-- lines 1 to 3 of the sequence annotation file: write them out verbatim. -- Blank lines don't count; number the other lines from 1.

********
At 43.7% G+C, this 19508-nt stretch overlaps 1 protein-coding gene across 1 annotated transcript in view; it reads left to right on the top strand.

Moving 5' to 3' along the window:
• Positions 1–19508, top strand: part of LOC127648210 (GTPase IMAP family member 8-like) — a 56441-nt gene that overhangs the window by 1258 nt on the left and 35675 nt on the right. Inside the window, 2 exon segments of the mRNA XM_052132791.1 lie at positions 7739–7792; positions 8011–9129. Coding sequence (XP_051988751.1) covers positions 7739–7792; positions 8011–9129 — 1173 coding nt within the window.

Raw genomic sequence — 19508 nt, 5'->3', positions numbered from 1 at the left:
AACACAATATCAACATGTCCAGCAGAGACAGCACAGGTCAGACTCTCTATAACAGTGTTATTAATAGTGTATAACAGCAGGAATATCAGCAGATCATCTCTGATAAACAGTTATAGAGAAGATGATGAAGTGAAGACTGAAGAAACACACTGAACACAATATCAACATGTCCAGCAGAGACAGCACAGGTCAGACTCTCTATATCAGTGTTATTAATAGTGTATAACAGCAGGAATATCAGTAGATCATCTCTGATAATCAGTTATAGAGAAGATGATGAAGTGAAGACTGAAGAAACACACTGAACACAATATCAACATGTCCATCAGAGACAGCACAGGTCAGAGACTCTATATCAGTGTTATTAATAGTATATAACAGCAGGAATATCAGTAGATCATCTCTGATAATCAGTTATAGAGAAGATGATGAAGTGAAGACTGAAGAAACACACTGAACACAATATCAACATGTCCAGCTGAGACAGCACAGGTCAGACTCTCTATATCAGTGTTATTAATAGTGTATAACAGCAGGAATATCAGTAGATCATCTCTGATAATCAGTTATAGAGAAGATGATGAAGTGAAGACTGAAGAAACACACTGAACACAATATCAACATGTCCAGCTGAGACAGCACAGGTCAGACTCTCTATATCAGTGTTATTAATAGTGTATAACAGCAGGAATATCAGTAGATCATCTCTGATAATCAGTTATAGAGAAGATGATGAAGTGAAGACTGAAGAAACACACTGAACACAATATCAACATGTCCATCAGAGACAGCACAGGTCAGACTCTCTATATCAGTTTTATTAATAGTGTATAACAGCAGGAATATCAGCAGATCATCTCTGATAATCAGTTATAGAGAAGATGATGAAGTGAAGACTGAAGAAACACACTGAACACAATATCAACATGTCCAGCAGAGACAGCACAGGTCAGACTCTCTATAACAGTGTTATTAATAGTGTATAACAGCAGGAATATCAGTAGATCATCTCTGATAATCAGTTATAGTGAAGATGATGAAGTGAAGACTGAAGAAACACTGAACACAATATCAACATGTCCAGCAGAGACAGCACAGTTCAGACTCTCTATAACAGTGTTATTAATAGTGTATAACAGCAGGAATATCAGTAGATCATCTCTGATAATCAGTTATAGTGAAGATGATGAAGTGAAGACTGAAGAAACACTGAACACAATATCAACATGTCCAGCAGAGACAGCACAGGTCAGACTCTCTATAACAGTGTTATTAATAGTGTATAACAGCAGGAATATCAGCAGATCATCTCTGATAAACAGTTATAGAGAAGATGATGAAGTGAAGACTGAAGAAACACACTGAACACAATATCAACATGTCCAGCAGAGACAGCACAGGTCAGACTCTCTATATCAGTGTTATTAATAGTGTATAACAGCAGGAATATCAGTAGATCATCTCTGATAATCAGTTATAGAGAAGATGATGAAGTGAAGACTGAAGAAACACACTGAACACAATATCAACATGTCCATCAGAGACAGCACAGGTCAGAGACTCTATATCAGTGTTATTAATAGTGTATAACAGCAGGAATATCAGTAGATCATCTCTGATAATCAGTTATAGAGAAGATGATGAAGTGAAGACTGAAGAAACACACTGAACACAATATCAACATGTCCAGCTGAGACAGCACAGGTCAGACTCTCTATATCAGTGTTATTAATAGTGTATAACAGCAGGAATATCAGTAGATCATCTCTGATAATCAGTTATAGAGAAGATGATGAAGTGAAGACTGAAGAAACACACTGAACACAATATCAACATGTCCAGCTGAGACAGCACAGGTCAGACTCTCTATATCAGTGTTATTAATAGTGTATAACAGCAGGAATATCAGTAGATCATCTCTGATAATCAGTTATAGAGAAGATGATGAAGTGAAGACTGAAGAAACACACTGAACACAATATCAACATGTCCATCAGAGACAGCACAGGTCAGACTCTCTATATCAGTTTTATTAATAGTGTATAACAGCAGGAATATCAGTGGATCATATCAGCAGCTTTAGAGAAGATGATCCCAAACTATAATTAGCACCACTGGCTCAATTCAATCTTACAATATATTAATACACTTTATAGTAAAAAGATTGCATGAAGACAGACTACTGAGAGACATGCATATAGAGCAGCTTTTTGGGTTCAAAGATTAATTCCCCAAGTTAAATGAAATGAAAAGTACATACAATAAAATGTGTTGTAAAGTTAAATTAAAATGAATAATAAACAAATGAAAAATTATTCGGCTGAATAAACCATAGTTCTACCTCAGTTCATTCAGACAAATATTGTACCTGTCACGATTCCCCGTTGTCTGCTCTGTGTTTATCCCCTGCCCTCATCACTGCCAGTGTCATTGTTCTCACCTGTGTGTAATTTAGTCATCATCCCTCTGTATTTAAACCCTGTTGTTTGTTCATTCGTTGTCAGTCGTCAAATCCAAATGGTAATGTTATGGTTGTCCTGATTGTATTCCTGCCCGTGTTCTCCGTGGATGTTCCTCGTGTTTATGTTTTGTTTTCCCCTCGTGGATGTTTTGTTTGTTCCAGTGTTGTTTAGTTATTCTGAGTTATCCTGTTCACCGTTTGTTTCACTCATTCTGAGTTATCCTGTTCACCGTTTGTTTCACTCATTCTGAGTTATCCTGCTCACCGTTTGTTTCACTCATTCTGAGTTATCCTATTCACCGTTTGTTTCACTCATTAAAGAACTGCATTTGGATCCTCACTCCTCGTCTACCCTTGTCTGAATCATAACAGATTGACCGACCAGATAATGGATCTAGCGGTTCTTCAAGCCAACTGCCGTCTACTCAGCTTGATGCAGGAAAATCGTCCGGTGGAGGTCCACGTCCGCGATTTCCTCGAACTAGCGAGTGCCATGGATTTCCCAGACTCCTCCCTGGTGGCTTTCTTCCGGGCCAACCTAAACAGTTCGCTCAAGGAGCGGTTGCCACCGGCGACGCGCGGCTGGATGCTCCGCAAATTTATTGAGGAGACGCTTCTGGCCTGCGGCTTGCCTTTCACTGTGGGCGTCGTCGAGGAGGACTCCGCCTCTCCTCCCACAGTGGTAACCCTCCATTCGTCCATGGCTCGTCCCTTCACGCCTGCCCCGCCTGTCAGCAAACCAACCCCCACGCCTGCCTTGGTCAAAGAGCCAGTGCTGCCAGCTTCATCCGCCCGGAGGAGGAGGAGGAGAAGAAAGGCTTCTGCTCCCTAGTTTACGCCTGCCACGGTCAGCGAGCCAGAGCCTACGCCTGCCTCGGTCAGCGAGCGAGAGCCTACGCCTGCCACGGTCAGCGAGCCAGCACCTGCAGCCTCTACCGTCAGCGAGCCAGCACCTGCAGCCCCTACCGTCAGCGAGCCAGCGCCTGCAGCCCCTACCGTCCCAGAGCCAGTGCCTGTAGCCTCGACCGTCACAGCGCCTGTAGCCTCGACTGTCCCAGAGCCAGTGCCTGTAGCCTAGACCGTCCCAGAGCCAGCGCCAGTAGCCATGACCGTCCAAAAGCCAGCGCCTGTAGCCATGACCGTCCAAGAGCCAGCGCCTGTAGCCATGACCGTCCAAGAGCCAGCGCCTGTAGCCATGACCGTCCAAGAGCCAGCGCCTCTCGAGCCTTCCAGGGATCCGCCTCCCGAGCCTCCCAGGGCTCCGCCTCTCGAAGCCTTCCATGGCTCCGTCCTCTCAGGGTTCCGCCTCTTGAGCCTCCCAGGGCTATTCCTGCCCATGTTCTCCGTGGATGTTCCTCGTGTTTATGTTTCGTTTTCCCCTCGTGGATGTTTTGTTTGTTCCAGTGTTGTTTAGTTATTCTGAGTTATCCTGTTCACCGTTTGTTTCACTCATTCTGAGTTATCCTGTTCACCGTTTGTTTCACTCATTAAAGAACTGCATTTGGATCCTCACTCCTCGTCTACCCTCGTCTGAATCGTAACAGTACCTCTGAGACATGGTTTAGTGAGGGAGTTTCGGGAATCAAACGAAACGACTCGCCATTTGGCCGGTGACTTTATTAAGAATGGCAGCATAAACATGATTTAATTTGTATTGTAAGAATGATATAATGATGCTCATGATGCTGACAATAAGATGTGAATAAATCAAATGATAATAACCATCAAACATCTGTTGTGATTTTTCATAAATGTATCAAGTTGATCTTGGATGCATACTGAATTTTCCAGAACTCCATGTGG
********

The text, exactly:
At 43.7% G+C, this 19508-nt stretch overlaps 1 protein-coding gene across 1 annotated transcript in view; it reads left to right on the top strand.

Moving 5' to 3' along the window:
• Positions 1–19508, top strand: part of LOC127648210 (GTPase IMAP family member 8-like) — a 56441-nt gene that overhangs the window by 1258 nt on the left and 35675 nt on the right. Inside the window, 2 exon segments of the mRNA XM_052132791.1 lie at positions 7739–7792; positions 8011–9129. Coding sequence (XP_051988751.1) covers positions 7739–7792; positions 8011–9129 — 1173 coding nt within the window.